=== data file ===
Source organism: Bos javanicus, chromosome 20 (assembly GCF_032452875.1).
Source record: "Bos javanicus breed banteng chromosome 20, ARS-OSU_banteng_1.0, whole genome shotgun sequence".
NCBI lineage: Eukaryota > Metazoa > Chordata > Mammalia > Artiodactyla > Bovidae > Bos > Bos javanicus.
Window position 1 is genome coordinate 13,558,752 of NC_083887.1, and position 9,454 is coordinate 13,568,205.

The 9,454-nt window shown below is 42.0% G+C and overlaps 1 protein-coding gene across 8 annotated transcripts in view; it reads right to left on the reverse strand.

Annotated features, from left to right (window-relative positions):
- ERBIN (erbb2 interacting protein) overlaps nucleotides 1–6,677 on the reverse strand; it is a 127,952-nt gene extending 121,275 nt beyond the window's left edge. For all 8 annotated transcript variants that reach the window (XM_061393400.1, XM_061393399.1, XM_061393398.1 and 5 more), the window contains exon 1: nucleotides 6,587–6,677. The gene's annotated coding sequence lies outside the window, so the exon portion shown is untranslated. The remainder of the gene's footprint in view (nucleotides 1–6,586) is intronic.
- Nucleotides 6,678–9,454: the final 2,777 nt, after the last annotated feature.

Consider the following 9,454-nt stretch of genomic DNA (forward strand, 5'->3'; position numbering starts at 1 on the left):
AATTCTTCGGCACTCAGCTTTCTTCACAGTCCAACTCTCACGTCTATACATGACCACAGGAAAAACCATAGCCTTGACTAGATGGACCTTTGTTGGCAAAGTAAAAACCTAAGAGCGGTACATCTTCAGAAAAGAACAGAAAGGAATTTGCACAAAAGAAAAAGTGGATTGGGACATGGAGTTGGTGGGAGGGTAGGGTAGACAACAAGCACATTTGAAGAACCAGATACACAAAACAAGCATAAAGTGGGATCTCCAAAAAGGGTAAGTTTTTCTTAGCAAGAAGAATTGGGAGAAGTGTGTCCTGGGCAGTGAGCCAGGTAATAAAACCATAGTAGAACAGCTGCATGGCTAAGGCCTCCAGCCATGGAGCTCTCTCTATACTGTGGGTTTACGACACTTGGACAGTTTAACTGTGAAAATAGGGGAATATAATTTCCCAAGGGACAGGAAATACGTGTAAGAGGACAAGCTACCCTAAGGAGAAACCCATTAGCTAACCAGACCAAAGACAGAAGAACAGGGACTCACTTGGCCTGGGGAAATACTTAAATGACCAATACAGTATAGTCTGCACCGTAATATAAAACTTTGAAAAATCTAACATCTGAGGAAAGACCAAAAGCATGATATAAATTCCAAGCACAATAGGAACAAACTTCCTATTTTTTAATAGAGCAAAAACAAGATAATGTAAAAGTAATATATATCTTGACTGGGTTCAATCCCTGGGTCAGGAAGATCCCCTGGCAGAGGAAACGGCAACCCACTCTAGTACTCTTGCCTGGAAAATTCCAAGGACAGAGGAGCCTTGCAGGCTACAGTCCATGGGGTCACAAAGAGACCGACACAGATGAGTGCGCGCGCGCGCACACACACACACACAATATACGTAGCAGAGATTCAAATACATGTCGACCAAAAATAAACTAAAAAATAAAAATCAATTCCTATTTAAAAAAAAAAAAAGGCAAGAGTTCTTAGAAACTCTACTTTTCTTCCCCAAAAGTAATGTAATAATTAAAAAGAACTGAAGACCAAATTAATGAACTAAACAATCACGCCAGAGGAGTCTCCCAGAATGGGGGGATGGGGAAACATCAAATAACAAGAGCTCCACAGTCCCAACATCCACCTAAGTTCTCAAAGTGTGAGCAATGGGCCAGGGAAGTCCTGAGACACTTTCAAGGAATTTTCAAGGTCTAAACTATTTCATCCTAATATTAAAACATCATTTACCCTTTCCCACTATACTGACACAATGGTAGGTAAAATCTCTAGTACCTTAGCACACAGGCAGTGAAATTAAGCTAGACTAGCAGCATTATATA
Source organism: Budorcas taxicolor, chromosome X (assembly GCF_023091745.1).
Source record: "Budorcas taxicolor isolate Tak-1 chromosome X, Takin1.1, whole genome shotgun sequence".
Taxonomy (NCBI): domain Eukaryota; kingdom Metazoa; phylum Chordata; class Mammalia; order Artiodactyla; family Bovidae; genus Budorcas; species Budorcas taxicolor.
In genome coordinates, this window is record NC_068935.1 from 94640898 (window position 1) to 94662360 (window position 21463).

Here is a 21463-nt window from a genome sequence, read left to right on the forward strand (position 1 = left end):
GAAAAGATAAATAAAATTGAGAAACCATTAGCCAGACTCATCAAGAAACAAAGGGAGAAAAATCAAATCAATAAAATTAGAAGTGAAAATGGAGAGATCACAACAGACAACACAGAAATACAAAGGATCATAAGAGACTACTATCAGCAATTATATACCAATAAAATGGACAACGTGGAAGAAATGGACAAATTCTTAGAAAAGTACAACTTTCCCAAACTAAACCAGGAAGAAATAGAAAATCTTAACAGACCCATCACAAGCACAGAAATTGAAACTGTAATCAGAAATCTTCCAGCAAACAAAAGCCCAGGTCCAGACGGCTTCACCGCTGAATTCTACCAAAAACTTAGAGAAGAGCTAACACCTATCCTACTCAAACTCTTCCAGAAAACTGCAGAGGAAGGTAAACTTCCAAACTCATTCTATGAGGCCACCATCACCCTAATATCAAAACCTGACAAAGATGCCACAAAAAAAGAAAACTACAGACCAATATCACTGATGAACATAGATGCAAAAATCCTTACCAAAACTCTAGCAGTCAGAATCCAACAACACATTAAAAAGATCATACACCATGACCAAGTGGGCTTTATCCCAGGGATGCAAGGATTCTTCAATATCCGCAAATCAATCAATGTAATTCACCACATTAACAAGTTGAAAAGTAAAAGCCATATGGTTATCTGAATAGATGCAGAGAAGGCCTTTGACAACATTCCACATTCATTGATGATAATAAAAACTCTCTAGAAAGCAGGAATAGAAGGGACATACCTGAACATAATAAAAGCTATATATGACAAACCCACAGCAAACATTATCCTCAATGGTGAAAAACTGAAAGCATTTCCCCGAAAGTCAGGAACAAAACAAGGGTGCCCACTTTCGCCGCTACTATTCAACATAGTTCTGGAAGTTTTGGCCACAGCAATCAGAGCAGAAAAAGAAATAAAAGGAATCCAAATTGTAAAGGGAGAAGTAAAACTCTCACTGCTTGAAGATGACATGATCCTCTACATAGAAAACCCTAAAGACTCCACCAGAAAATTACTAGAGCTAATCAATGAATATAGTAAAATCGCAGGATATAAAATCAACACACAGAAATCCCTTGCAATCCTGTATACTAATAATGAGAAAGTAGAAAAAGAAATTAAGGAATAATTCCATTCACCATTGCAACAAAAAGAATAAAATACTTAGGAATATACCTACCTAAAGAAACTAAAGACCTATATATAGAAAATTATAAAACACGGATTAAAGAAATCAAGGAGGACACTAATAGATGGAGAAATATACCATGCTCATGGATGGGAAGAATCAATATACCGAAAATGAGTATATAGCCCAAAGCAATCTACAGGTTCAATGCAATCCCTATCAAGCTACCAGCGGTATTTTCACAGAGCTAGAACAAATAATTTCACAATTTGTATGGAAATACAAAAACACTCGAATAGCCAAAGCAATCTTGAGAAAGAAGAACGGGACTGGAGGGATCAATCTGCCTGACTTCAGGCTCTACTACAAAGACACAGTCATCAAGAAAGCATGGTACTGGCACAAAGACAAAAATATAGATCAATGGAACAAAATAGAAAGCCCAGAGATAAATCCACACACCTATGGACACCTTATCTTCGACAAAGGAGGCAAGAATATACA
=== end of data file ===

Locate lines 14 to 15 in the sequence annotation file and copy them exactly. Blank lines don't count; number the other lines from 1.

In genome coordinates, this window is record NC_068935.1 from 94640898 (window position 1) to 94662360 (window position 21463).

Here is a 21463-nt window from a genome sequence, read left to right on the forward strand (position 1 = left end):